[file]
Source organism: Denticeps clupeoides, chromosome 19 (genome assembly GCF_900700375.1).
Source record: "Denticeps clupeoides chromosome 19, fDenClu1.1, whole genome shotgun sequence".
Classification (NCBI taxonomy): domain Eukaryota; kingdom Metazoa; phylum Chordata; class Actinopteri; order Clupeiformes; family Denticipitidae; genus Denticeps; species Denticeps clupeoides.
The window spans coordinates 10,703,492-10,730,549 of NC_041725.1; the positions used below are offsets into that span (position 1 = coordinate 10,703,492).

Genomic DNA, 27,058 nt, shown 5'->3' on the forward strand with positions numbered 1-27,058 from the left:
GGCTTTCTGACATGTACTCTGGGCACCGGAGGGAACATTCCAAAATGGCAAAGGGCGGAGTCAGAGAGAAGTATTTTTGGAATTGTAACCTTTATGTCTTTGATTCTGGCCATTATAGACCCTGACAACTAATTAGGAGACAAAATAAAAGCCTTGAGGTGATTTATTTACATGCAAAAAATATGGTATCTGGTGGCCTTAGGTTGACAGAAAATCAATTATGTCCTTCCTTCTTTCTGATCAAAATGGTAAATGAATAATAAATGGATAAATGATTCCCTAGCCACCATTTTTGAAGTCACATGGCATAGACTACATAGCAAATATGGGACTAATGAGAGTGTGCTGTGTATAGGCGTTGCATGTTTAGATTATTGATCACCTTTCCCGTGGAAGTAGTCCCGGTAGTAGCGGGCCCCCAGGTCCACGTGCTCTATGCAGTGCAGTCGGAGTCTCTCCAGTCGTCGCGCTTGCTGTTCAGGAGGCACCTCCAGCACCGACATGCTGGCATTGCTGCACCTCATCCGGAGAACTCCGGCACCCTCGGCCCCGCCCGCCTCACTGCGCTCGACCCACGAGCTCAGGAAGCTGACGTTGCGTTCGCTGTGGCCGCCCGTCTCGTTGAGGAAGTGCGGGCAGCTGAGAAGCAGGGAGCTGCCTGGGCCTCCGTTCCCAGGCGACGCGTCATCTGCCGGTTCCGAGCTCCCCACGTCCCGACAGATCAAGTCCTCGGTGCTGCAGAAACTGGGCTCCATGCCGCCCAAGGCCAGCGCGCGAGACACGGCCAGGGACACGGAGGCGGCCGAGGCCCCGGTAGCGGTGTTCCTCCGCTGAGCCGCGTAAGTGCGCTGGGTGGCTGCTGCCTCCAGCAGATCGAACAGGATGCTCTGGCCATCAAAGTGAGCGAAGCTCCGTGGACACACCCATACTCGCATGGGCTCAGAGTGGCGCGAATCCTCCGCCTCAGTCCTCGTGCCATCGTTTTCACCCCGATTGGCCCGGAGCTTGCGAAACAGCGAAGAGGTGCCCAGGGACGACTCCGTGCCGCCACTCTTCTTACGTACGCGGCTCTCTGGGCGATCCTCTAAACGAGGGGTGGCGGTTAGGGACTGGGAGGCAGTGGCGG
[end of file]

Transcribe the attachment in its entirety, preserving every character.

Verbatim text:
Source organism: Denticeps clupeoides, chromosome 19 (genome assembly GCF_900700375.1).
Source record: "Denticeps clupeoides chromosome 19, fDenClu1.1, whole genome shotgun sequence".
Classification (NCBI taxonomy): domain Eukaryota; kingdom Metazoa; phylum Chordata; class Actinopteri; order Clupeiformes; family Denticipitidae; genus Denticeps; species Denticeps clupeoides.
The window spans coordinates 10,703,492-10,730,549 of NC_041725.1; the positions used below are offsets into that span (position 1 = coordinate 10,703,492).

Genomic DNA, 27,058 nt, shown 5'->3' on the forward strand with positions numbered 1-27,058 from the left:
GGCTTTCTGACATGTACTCTGGGCACCGGAGGGAACATTCCAAAATGGCAAAGGGCGGAGTCAGAGAGAAGTATTTTTGGAATTGTAACCTTTATGTCTTTGATTCTGGCCATTATAGACCCTGACAACTAATTAGGAGACAAAATAAAAGCCTTGAGGTGATTTATTTACATGCAAAAAATATGGTATCTGGTGGCCTTAGGTTGACAGAAAATCAATTATGTCCTTCCTTCTTTCTGATCAAAATGGTAAATGAATAATAAATGGATAAATGATTCCCTAGCCACCATTTTTGAAGTCACATGGCATAGACTACATAGCAAATATGGGACTAATGAGAGTGTGCTGTGTATAGGCGTTGCATGTTTAGATTATTGATCACCTTTCCCGTGGAAGTAGTCCCGGTAGTAGCGGGCCCCCAGGTCCACGTGCTCTATGCAGTGCAGTCGGAGTCTCTCCAGTCGTCGCGCTTGCTGTTCAGGAGGCACCTCCAGCACCGACATGCTGGCATTGCTGCACCTCATCCGGAGAACTCCGGCACCCTCGGCCCCGCCCGCCTCACTGCGCTCGACCCACGAGCTCAGGAAGCTGACGTTGCGTTCGCTGTGGCCGCCCGTCTCGTTGAGGAAGTGCGGGCAGCTGAGAAGCAGGGAGCTGCCTGGGCCTCCGTTCCCAGGCGACGCGTCATCTGCCGGTTCCGAGCTCCCCACGTCCCGACAGATCAAGTCCTCGGTGCTGCAGAAACTGGGCTCCATGCCGCCCAAGGCCAGCGCGCGAGACACGGCCAGGGACACGGAGGCGGCCGAGGCCCCGGTAGCGGTGTTCCTCCGCTGAGCCGCGTAAGTGCGCTGGGTGGCTGCTGCCTCCAGCAGATCGAACAGGATGCTCTGGCCATCAAAGTGAGCGAAGCTCCGTGGACACACCCATACTCGCATGGGCTCAGAGTGGCGCGAATCCTCCGCCTCAGTCCTCGTGCCATCGTTTTCACCCCGATTGGCCCGGAGCTTGCGAAACAGCGAAGAGGTGCCCAGGGACGACTCCGTGCCGCCACTCTTCTTACGTACGCGGCTCTCTGGGCGATCCTCTAAACGAGGGGTGGCGGTTAGGGACTGGGAGGCAGTGGCGG